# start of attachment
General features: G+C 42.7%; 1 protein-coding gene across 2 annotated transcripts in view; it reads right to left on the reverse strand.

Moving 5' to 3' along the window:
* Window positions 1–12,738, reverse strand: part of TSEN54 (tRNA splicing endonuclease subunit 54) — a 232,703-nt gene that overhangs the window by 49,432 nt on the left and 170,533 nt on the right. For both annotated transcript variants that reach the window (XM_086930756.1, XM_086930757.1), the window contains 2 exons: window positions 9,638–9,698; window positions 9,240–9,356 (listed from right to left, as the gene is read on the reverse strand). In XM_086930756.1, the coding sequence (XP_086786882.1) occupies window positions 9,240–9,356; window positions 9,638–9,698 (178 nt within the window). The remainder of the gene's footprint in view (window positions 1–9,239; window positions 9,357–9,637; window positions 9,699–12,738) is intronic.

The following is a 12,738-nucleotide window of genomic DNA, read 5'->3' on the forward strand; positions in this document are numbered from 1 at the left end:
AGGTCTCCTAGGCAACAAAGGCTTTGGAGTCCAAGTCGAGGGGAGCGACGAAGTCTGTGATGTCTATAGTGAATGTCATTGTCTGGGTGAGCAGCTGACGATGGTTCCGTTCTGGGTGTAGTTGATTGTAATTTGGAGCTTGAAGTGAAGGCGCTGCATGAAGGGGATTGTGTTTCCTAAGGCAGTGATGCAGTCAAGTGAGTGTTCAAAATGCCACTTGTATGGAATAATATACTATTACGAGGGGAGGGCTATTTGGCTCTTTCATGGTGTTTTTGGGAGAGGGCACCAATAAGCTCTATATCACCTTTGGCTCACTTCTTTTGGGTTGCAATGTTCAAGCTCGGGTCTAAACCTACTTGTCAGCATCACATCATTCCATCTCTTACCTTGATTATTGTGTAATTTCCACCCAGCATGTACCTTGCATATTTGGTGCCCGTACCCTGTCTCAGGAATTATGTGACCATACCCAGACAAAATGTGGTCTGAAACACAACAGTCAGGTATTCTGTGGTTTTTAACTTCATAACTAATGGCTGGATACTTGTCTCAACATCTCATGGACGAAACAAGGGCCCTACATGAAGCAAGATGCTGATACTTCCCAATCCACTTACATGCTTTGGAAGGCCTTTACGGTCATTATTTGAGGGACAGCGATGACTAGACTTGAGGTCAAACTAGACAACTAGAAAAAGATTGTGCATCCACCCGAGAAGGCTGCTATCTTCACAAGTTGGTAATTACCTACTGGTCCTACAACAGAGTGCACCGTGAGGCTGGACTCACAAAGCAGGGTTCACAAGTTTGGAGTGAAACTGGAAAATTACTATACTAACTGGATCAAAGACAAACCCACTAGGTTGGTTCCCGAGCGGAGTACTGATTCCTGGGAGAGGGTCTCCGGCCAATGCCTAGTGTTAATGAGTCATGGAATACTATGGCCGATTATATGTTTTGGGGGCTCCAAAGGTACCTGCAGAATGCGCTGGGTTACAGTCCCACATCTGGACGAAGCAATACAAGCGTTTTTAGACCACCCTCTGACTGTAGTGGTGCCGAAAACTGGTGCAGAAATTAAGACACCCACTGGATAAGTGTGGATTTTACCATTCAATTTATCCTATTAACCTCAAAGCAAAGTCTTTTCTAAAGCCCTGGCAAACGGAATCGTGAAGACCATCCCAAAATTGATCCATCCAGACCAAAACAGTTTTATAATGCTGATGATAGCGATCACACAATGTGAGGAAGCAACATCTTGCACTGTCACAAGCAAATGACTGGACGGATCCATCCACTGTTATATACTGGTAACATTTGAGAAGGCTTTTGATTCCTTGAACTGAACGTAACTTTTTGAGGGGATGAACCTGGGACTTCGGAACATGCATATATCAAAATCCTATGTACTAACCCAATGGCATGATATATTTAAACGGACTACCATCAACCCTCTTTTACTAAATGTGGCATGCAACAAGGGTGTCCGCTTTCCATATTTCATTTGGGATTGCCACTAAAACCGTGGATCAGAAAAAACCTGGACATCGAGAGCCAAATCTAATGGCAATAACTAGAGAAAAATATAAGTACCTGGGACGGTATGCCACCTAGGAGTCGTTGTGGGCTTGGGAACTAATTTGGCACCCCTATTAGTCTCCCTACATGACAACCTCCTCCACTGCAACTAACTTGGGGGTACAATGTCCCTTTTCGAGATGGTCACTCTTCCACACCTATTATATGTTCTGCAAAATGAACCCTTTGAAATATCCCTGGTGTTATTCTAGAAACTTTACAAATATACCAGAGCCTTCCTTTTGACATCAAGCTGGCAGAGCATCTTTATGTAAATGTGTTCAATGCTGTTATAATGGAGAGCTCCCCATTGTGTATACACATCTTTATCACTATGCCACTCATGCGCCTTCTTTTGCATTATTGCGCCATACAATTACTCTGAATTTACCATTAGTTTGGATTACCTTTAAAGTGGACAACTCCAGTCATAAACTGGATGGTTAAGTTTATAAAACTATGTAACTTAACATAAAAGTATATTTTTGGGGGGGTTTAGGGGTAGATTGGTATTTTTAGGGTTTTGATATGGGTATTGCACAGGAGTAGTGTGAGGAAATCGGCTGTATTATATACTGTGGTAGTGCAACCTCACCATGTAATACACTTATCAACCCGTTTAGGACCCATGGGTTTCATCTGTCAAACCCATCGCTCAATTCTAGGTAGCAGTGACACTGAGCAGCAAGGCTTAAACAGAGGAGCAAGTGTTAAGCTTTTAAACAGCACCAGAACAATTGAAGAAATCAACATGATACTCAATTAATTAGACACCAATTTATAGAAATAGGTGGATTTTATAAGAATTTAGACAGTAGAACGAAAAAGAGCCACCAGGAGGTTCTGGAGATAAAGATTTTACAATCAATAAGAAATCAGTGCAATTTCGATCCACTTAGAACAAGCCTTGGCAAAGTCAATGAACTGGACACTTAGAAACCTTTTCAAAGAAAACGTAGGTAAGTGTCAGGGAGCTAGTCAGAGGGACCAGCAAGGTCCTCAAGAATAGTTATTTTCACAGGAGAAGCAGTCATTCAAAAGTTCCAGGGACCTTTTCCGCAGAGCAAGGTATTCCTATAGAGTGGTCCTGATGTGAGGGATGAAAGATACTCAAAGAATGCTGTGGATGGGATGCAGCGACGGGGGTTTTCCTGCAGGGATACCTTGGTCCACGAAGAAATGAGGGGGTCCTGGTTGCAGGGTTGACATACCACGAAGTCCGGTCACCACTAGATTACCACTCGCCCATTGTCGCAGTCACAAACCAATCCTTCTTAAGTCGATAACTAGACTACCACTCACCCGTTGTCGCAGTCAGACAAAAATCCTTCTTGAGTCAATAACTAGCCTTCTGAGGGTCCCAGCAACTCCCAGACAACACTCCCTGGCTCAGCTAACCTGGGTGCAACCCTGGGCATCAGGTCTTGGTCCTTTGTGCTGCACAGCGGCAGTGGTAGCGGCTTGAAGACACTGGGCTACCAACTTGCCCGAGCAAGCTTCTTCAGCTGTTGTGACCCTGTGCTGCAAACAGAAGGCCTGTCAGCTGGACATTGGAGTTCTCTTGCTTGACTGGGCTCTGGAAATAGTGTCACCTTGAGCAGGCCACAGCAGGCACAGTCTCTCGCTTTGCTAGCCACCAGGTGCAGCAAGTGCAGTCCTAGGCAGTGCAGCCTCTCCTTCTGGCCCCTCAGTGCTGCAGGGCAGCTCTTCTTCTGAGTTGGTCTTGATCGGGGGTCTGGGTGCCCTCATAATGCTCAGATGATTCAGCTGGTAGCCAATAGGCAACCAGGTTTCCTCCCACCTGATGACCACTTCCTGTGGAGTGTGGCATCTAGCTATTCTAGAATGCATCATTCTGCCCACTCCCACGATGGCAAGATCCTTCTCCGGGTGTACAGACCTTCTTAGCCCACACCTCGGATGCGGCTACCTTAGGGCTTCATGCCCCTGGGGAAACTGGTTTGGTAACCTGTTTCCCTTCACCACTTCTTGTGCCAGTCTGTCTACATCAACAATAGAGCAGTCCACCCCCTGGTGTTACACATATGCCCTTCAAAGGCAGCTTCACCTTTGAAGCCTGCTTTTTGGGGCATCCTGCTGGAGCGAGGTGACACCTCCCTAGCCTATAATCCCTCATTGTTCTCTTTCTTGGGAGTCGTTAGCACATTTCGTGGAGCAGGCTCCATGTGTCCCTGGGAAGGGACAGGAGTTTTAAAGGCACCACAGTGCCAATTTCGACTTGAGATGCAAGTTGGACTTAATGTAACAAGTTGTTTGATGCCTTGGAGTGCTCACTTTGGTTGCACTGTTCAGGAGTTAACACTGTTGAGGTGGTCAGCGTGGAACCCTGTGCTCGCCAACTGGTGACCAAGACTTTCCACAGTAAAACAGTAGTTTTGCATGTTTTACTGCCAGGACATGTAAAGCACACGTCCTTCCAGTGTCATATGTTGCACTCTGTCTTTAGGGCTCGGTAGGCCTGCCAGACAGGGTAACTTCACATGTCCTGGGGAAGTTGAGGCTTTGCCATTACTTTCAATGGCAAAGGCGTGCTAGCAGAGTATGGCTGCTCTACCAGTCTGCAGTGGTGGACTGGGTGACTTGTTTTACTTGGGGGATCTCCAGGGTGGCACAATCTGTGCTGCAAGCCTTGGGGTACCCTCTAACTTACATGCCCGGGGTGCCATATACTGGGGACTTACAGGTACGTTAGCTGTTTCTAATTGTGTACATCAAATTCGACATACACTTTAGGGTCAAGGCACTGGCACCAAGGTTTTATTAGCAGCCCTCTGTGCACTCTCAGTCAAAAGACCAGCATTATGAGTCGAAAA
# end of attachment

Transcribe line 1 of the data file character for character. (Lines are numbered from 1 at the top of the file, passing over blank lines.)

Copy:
General features: G+C 42.7%; 1 protein-coding gene across 2 annotated transcripts in view; it reads right to left on the reverse strand.